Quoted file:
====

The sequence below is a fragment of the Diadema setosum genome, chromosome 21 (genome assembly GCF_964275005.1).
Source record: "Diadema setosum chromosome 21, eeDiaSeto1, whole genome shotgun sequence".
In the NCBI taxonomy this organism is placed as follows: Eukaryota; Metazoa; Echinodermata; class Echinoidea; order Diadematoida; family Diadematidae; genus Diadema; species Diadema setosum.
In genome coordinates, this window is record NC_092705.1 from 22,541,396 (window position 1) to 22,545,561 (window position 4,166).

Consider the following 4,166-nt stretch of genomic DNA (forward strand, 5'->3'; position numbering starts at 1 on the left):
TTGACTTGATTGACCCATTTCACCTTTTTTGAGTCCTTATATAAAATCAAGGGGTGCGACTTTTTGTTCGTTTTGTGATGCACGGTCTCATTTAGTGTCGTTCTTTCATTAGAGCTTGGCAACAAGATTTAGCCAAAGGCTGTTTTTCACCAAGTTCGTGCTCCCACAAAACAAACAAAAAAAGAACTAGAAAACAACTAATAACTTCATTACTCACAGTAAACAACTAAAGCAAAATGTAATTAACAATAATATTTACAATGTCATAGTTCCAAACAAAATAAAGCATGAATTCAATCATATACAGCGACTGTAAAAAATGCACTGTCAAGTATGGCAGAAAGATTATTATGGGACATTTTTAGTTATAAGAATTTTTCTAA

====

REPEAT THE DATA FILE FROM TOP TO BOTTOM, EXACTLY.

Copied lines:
The sequence below is a fragment of the Diadema setosum genome, chromosome 21 (genome assembly GCF_964275005.1).
Source record: "Diadema setosum chromosome 21, eeDiaSeto1, whole genome shotgun sequence".
In the NCBI taxonomy this organism is placed as follows: Eukaryota; Metazoa; Echinodermata; class Echinoidea; order Diadematoida; family Diadematidae; genus Diadema; species Diadema setosum.
In genome coordinates, this window is record NC_092705.1 from 22,541,396 (window position 1) to 22,545,561 (window position 4,166).

Consider the following 4,166-nt stretch of genomic DNA (forward strand, 5'->3'; position numbering starts at 1 on the left):
TTGACTTGATTGACCCATTTCACCTTTTTTGAGTCCTTATATAAAATCAAGGGGTGCGACTTTTTGTTCGTTTTGTGATGCACGGTCTCATTTAGTGTCGTTCTTTCATTAGAGCTTGGCAACAAGATTTAGCCAAAGGCTGTTTTTCACCAAGTTCGTGCTCCCACAAAACAAACAAAAAAAGAACTAGAAAACAACTAATAACTTCATTACTCACAGTAAACAACTAAAGCAAAATGTAATTAACAATAATATTTACAATGTCATAGTTCCAAACAAAATAAAGCATGAATTCAATCATATACAGCGACTGTAAAAAATGCACTGTCAAGTATGGCAGAAAGATTATTATGGGACATTTTTAGTTATAAGAATTTTTCTAA